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Abhinav Sinha, Anil Mehtani, Alok Sud, Vipul Vijay, Nishikant Kumar, Jatin Prakash
BACKGROUND: Gentle passive manipulation and casting by the Ponseti method have become the preferred method of treatment of clubfoot presenting at an early age. However, very few studies are available in literature on the use of Ponseti method in older children. We conducted this study to find the efficacy of Ponseti method in treating neglected clubfoot, which is a major disabler of children in developing countries. MATERIALS AND METHODS: 41 clubfeet in 30 patients, presenting after the walking age were evaluated to determine whether the Ponseti method is effective in treating neglected clubfoot...
September 2016: Indian Journal of Orthopaedics
Sophia N Sangiorgio, Nathan C Ho, Rebecca D Morgan, Edward Ebramzadeh, Lewis E Zionts
BACKGROUND: A successful outcome for the treatment of idiopathic clubfoot is believed to require adequate adherence to brace use. Previous studies have relied on parental reporting of brace application. We used temperature sensors to determine the adherence to the bracing protocol, the accuracy of parent-reported use, and differences in adherence between patients who experienced relapse of deformity and those who did not. METHODS: Using wireless sensors attached to brace sandals, we monitored brace wear over a 3-month period in this cross-sectional study involving 48 patients in 4 age-based groups: 6 to 12 months (Group 1), >1 to 2 years (Group 2), >2 to 3 years (Group 3), and >3 to 4 years (Group 4)...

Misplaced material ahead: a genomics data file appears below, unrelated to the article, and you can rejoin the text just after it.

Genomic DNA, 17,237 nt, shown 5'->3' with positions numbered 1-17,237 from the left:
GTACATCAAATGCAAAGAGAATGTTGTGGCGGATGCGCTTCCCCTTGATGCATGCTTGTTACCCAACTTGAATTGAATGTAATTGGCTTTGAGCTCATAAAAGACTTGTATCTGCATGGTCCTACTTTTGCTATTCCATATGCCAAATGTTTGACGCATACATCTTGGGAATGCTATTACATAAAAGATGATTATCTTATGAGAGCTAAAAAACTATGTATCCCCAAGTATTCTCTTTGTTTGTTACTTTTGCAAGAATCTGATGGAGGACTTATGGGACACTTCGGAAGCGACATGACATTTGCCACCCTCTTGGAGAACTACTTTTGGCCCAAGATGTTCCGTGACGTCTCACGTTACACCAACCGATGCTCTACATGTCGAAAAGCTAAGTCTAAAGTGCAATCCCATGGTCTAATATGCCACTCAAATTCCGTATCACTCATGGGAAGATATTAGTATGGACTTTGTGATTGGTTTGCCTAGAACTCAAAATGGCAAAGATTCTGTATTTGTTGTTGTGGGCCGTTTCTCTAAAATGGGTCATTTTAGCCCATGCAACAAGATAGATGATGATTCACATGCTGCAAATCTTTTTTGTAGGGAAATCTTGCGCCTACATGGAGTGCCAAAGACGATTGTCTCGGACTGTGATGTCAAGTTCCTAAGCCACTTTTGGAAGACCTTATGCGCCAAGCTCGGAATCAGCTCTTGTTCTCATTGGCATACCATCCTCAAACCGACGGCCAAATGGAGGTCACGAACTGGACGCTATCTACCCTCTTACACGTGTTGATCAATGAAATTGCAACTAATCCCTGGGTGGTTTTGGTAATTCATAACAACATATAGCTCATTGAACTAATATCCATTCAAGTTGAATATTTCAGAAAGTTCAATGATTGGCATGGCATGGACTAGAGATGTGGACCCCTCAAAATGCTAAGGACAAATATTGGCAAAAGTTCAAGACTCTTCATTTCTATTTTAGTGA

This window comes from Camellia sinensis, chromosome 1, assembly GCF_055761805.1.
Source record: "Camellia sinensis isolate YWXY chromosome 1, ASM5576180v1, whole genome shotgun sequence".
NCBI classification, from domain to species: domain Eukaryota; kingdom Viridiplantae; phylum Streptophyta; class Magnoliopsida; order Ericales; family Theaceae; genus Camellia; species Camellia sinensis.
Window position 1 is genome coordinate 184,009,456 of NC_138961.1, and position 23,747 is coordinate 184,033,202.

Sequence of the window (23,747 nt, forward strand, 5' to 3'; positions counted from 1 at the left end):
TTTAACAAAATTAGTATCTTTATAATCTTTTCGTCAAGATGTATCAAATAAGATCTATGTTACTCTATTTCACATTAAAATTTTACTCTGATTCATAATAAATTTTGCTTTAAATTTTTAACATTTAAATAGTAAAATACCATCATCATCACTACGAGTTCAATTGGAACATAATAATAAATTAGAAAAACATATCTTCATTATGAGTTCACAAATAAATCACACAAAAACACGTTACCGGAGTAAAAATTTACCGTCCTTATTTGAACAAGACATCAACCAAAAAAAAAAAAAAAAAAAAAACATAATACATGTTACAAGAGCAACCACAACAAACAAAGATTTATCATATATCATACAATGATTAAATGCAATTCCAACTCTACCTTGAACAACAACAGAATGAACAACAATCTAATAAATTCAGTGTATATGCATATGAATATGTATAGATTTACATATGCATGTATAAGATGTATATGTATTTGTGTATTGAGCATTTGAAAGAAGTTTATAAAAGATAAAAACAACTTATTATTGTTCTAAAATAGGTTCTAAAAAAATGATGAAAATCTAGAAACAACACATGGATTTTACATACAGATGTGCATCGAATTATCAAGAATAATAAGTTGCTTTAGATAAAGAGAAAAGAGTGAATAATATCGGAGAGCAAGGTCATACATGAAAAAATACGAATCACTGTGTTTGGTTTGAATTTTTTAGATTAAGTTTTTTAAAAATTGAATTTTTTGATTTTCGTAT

October 5, 2016: Journal of Bone and Joint Surgery. American Volume
Ryan M O'Shea, Coleen S Sabatini
Idiopathic clubfoot has a tremendous worldwide prevalence. If left untreated, the deformity has severely disabling effects on mobility and quality of life. Given its prevalence and significance, numerous studies are published on this condition every year. In this article, we attempt to highlight important themes and findings of studies published on idiopathic clubfoot over the past 3 years.
September 30, 2016: Current Reviews in Musculoskeletal Medicine
Dahang Zhao, Hai Li, Li Zhao, Ken N Kuo, Xuan Yang, Zhenkai Wu, Jianlin Liu, Jie Zhu
BACKGROUND: It is challenging that some Ponseti method corrected clubfeet have a tendency to relapse. Controversies remain as to the implication of initial severity, representing the deformity degree, as well as number of casts needed, representing the treatment process, in predicting relapse. However, no study has been reported to take these 2 parameters into comprehensive consideration for outcome measurement. The purpose of this study is to investigate the correlation between the initial Pirani score and the number of casts required to correct the deformity in our series; to evaluate noncompliance as a risk factor of the deformity recurrence in Ponseti treatment; to test the validity and predictive value of a new proposed parameter, ratio of correction improvement (RCI) which is indicated by the initial Pirani scores divided by the number of casts...